There is no shortage of conspiracy theories about the roots of Daesh. As I am sure readers have seen for themselves, some think a FOIA document from the Department of Defense proves that the USA wanted ISIS to establish a “caliphate.” This document has been widely shared and written about, but I pick that claim apart here. Still others think the USA deliberately sowed chaos in Iraq, rather than charging in arrogantly and leaving a trail of destruction. Some think the entire war in Syria was instigated by the CIA to overthrow Assad because of pipeline politics (the linked piece has 4.1k shares on fb alone). Asad Abu Khalil recently insinuated that Abu Bakr al-Baghdadi himself is a Mossad plant, as ridiculous as that is. Being the subject of so many of these theories apparently got on the nerves of some inside Daesh, and they decided to try to convince their Muslim brethren (or those who will actually listen to them) that conspiracies are flawed.
“Grand conspiracies consist of so many factors only controllable by Allah (ta’ālā).” This is the central argument of the piece I focus on here, published in the ninth installment of Daesh’s now-defunct Dabiq magazine. Frustrated with what they perceive to be the spread of conspiracy theories among Muslims, this piece set out to push back and convince readers to give up this style of thinking. The group employs its discursive terms for shaping the world, labeling some as sahwat / صحوات and others as murtad / مرتد, meaning an apostate. Much of their presentation of history has a unique lens, to say the least, and other parts slip into pure denial. Take this passage to the right, for example. As has been established from so many angles by now, the USA did indeed support Afghan mujahideen in their fight against the USSR. That isn’t to say the USA created these people out of thin air, but there was certainly material support. Throughout the piece, the author (authors?) continually talk about kuffar /كفار, a common term used among jihadis that refers to infidels. This framing not only shapes the question of who is right and who is wrong, but also the Muslim audience, though the vast majority of Muslims don’t walk around labeling people Kuffar.
While never voiced so explicitly, much of the evidence and anecdotes provided by the author points to a feeling that the agency- and therefore achievements- of the Muslims is undermined by conspiracy theories. A quote below from the piece illustrate this well.
Interestingly, the author also says that many “Islamic” leaders, scholars, etc have fallen into a pattern, “in imitation of the nationalists before them…” The author calls up multiple examples, some recent, others ancient, in which Muslims shouldn’t doubt their power. S/he cites 9/11, discussing it as a jihadi accomplishment that should not be doubted or undermined by conspiracy theories:
Returning to the central point, the author sees all knowledge and control ultimately resting with God. Conspiracies, the author argues, assume that humans have this level of power to influence without others realizing, thus Daesh equates this with shirk. Shirk is a term referring to polytheism, also in the form mushrikeen / مشركين in Arabic. In a more literal use, it would refer to a religion like hinduism that believes in multiple deities, or Yezidis in Iraq.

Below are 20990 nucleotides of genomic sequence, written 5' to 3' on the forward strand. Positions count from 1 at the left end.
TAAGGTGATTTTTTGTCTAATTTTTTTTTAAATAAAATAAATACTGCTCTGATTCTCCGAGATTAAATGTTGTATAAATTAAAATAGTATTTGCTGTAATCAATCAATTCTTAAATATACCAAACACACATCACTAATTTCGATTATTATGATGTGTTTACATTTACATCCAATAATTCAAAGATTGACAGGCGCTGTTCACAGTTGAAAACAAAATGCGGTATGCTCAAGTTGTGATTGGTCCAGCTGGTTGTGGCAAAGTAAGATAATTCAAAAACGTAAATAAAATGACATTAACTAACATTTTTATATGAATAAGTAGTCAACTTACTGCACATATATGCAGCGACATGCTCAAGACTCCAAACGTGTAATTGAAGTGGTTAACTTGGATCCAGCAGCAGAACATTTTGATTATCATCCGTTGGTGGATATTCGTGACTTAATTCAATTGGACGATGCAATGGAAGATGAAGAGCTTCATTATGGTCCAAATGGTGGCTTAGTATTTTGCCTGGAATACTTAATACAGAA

There is something more to be found in the word shirk. It’s awkwardly close to the word kufr / كفر as in “unbelief” because shirk means that one has denied tawheed/ توحيد, or the oneness of God. As this is a pillar of belief in Sunni Islam, engaging in shirk, assuming this is indeed the case, means one is not fulfilling the basic conditions to be a Muslim. This is where kufr comes in, as takfir/ تكفير is the practice of casting people out of the religion, or labeling them kuffar.
Moreover, as is well known, Daesh has been engaging in takfir on a wide scale based on Muslims not engaging in jihad. Since they’ve set themselves up as the Muslims, any other Muslims who fail to support their jihad are failing to engage in jihad as they’re required to (an extremist interpretation) and therefore can be labeled kuffar. In Daesh’s eyes, that is equivalent to labeling someone the enemy; this salafi-jihadi interpretation of Islam affords no protections to them whatsoever.
Towards the end of the piece, this understanding of shirk is spelled out explicitly, shown to left here. The aggressive and takfiri use of the word shirk / شرك aside, the basic insecurity here is one in which a jihadist writing in Daesh’s name wants credit for what s/he perceives to be the organization’s accomplishments. It fits well with broader sociological analyses that ask why young men (more on this to come from me soon!), whether marginalized or not, seek to join a group like Daesh- or extremist groups more broadly: they feel humiliated and want a modicum of power. This emphasis is given voice in the end of the piece, shown below. That’s what I see here- jihadis who sought power in their radicalization feel like they found it, only to see it undermined by conspiracies in which the kuffar retained the power.
Conspiracy theories thus recreate the exact power imbalance that many joined Daesh to attempt to upend.
nb* a number of my Muslim friends helped me by answering a bunch of my questions about shirk- thanks Gulşah, Sajjad, Akbar, Sid, and others:)
An article I helped co-author along with Lina Eklund, Martin Brandt, Alexander V Prischepov, and Petter Pilesjö has been published in Environmental Research Letters. Lina approached me some time ago while I was a visiting scholar in the Center for Middle Eastern Studies at Lund University and proposed this idea. Many iterations later, it’s published!
Follow this link to get to the publication itself: http://iopscience.iop.org/article/10.1088/1748-9326/aa673a/meta
For some time, Twitter and YouTube, among others, have fought to keep the organization’s content off their platforms. A week ago I would have told you that it seemed that Daesh had been effectively banned from YouTube and one couldn’t find their propaganda there. Yet just this week, that has apparently been upended.